Aspen joins fire fight |

Aspen joins fire fight

A fire engine and three firefighters from the Aspen Volunteer Fire Department headed to Southern California Tuesday to help battle the onslaught of wildfires.

Shouts of “have fun,” “good luck” and “be careful” were heard as the truck pulled out of the fire department at 1 p.m.

Capt. Brian Benton, Capt. Rick Valentine and Capt. Lisa Rugieri volunteered for the assignment; they had been on standby since Saturday. They will join three Basalt firefighters along with crews from across the western United States when they arrive in Ceder Creek Falls, Calif., this morning.

The Aspen crew will be in California for a maximum of 14 days, after which they will either return to Aspen or be relieved by another local crew. Aspen Deputy Fire Chief Orrin Moon said the firefighters’ spirits were high yesterday.

“This stuff is in our blood,” Moon said. “It’s a rush for these guys to go meet different people from different departments while being a service to our colleagues.”

The fire dispatch center in Grand Junction called Aspen officials Monday morning to request a type 3 engine, the same type of truck Basalt dispatched Sunday.

The Aspen fire engine, which was purchased in 1989, is lighter and more mobile than regular structure-fire engines, making it ideal for battling wildfires. It was last used in the summer of 2002 to fight a grass fire just east of Aspen.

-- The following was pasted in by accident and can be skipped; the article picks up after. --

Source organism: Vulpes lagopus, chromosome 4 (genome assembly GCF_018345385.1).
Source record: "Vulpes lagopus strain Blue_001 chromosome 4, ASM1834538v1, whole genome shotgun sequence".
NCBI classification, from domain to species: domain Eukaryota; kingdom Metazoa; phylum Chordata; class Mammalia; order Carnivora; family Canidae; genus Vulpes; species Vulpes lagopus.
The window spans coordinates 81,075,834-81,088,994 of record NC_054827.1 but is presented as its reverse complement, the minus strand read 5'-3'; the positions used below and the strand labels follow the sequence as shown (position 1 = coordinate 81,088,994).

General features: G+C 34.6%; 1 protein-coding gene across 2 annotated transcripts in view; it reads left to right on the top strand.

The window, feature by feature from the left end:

Although the Aspen Volunteer Fire Department has dispatched engines to fires outside of its district before, sending assistance outside Colorado is unprecedented.

“Last summer we sent assistance to a wildfire in western Colorado for 28 days, but to my recollection this is the first time we’ve sent men and equipment out of state,” Moon said.

Although the wildfire danger around Aspen is considered high, Moon said dispatching the truck won’t affect the department’s readiness.

“[Aspen Fire Chief] Darryl Grob met with us to discuss whether we could volunteer this type 3 engine,” Moon said. “We decided that since we have another brush truck in Woody Creek along with our regular structure trucks, we’d be OK. Also, the fire conditions are predicted to change for the better this weekend as the weather changes.”

In California, the local crew will be under federal jurisdiction, but will check in with the Aspen department every few days.

“These guys hopped into a truck to drive 20 hours to fight large fires through 12-hour shifts,” he said. “That’s something our community should be proud of.”

[Eben Harrell’s e-mail address is]

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